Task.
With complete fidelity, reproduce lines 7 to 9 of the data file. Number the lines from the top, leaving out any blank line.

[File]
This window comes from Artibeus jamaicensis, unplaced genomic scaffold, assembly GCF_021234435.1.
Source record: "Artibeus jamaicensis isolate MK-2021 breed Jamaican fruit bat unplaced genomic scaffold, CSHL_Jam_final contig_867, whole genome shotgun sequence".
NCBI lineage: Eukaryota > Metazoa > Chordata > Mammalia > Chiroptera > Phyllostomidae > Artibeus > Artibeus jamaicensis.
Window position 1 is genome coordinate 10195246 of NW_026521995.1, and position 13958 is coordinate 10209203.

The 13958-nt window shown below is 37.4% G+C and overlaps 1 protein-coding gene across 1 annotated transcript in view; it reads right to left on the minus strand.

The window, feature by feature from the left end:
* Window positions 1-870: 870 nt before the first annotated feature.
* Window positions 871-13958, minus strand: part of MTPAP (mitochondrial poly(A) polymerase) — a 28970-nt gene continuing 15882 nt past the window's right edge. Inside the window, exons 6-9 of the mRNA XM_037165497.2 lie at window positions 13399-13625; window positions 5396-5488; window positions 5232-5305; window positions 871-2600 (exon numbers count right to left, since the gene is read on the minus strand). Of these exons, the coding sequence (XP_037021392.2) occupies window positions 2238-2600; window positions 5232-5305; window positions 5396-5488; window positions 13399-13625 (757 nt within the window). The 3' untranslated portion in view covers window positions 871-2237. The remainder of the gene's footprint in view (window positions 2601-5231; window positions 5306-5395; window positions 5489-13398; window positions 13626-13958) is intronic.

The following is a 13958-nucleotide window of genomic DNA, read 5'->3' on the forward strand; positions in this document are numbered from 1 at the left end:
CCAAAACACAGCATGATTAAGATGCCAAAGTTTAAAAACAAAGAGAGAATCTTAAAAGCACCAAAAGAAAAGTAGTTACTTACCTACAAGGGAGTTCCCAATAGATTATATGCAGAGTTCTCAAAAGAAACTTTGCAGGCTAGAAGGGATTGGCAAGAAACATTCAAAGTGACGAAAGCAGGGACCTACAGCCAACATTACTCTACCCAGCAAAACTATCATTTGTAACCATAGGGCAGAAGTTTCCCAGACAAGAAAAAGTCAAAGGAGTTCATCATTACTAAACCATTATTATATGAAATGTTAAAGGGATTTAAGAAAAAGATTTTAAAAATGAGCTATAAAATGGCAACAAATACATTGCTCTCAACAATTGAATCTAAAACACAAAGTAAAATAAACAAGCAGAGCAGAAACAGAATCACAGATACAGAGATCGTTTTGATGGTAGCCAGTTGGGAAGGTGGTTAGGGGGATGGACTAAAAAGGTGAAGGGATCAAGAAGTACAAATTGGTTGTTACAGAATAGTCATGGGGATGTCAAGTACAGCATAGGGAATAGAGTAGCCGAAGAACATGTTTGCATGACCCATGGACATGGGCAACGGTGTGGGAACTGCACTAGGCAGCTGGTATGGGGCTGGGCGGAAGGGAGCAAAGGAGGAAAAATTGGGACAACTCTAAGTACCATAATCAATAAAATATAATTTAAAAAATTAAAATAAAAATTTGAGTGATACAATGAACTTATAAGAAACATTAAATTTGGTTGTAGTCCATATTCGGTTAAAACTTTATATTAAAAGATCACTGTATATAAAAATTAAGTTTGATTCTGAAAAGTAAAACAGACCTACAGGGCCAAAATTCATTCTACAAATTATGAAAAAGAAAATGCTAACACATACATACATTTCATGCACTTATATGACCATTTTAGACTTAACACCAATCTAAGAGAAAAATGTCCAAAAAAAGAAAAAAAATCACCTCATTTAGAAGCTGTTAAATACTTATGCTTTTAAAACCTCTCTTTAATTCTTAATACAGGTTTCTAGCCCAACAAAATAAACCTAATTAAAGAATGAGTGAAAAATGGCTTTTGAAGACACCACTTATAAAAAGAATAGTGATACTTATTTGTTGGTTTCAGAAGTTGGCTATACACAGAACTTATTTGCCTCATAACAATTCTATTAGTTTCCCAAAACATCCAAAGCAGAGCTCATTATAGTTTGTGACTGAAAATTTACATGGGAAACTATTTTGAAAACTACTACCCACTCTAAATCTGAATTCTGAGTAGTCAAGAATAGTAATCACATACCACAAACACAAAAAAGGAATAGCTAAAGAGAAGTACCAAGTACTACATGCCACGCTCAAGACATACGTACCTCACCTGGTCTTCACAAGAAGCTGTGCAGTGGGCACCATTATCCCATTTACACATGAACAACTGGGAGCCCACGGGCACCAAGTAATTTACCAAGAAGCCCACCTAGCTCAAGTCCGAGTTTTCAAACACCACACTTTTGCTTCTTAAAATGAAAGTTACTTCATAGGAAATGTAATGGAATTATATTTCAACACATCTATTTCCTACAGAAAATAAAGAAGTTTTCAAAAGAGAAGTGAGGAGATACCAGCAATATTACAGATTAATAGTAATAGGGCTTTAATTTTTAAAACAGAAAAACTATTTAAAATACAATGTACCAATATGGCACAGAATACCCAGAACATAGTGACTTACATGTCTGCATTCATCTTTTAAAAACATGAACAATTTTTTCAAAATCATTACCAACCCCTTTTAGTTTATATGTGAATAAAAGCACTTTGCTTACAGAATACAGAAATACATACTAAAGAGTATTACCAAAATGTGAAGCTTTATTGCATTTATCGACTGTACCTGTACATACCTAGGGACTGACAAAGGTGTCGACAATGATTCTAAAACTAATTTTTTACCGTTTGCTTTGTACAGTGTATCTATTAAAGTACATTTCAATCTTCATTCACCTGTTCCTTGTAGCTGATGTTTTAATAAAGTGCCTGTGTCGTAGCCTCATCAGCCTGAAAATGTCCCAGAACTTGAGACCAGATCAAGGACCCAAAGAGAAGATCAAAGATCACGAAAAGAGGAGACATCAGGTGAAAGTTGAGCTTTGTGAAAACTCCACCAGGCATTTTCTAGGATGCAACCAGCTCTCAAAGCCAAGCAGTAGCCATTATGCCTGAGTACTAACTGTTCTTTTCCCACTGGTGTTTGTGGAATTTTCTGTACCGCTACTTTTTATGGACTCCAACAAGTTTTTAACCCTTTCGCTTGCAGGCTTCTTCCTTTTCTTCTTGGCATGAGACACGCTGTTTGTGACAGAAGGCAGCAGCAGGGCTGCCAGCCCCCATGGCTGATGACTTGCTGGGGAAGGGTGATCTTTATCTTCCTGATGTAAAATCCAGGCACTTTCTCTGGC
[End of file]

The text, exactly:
* Window positions 1-870: 870 nt before the first annotated feature.
* Window positions 871-13958, minus strand: part of MTPAP (mitochondrial poly(A) polymerase) — a 28970-nt gene continuing 15882 nt past the window's right edge. Inside the window, exons 6-9 of the mRNA XM_037165497.2 lie at window positions 13399-13625; window positions 5396-5488; window positions 5232-5305; window positions 871-2600 (exon numbers count right to left, since the gene is read on the minus strand). Of these exons, the coding sequence (XP_037021392.2) occupies window positions 2238-2600; window positions 5232-5305; window positions 5396-5488; window positions 13399-13625 (757 nt within the window). The 3' untranslated portion in view covers window positions 871-2237. The remainder of the gene's footprint in view (window positions 2601-5231; window positions 5306-5395; window positions 5489-13398; window positions 13626-13958) is intronic.

The following is a 13958-nucleotide window of genomic DNA, read 5'->3' on the forward strand; positions in this document are numbered from 1 at the left end: